The project schedule had zero float.  Any day with production issues had to be made up the next day in addition to the regularly scheduled output of that day.  As the crews honed their skills and mastered the complicated orchestration of the three to five ‘flights’ of concrete deliveries per day; they amazingly were able to get ahead of their schedule; a feat that is almost unheard of for any construction project.  As Christmas 2002 approached, an extra surge was made to get a day ahead of schedule to be able to have the holiday as an off day.  They were able to accomplish this, but it meant Seabees were working on the project site until almost midnight on Christmas Eve.  It was a cold and damp night.  Then something magical occurred at 2230; snow flurries started falling from the sky; a true rarity in the desert of Kuwait.  Illuminated by the multiple light plants, the gentle falling snow was the best Christmas gift Fearless Seabees were going to receive that year.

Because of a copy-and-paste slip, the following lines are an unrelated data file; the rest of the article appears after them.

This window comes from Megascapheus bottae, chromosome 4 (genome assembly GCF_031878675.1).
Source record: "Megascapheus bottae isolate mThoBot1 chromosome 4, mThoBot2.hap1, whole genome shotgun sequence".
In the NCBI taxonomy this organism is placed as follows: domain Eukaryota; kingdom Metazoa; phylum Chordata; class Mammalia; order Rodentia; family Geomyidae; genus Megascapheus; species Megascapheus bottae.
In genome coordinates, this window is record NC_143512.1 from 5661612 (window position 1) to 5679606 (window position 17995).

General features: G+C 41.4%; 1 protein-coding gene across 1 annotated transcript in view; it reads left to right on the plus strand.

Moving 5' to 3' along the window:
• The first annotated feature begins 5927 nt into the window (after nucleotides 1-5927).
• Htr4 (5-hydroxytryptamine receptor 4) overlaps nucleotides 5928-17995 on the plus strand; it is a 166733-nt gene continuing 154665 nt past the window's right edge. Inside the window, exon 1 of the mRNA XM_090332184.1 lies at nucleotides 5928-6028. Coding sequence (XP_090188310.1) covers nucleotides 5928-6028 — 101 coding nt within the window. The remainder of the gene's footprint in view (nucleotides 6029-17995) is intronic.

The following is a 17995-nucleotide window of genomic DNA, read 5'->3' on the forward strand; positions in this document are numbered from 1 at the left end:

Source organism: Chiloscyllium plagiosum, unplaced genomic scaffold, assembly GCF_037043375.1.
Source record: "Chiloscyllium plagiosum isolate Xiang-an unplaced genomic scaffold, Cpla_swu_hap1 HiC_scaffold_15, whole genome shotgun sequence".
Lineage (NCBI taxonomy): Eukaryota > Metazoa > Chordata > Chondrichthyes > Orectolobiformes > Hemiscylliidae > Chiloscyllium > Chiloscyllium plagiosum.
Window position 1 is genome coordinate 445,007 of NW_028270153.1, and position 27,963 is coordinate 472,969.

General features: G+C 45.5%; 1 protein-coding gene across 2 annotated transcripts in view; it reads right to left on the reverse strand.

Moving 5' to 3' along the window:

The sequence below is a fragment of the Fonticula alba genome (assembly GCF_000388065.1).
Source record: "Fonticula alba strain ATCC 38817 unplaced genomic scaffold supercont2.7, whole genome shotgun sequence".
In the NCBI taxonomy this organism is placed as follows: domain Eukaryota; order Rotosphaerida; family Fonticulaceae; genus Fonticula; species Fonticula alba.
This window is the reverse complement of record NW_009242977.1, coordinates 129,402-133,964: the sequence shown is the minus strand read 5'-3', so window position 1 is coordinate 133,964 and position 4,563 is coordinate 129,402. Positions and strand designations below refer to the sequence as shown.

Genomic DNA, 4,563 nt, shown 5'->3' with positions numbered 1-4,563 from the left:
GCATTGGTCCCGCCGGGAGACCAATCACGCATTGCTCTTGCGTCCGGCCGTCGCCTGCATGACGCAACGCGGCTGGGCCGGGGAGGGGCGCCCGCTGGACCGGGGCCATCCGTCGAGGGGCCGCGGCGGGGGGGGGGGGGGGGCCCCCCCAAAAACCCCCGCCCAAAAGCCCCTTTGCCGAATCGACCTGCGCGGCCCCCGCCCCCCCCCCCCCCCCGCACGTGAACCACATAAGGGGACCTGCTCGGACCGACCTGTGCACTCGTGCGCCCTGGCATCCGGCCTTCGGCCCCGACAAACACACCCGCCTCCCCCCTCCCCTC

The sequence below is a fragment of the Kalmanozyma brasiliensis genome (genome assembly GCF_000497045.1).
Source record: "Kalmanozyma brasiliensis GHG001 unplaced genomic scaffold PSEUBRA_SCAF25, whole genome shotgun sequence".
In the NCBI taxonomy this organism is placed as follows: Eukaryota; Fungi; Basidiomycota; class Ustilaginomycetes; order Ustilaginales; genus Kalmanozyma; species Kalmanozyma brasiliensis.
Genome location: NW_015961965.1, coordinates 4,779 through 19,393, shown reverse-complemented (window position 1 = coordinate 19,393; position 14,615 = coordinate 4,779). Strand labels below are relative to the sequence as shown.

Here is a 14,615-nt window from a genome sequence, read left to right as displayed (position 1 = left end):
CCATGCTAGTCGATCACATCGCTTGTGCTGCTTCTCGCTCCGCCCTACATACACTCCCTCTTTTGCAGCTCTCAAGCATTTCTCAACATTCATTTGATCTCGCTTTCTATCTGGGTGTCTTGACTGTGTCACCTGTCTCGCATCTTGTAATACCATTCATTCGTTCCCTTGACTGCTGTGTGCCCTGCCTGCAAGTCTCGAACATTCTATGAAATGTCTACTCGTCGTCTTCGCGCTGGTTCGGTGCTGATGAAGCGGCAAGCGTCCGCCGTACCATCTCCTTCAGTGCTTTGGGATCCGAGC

As the project entered its final weeks of full-on production, with successful, on-time, completion all but guaranteed, the crews were able to occasionally eat their evening meal in the DFAC.  The Air Force Base Commander, seeing the condition of the Seabee crews arriving in the DFAC after their day’s work, summoned the Battalion Commanding Officer.  He offered his support to have the project tasking deadline extended so the Troops wouldn’t have to work so hard.  If he only knew, these were by comparison, the easy days.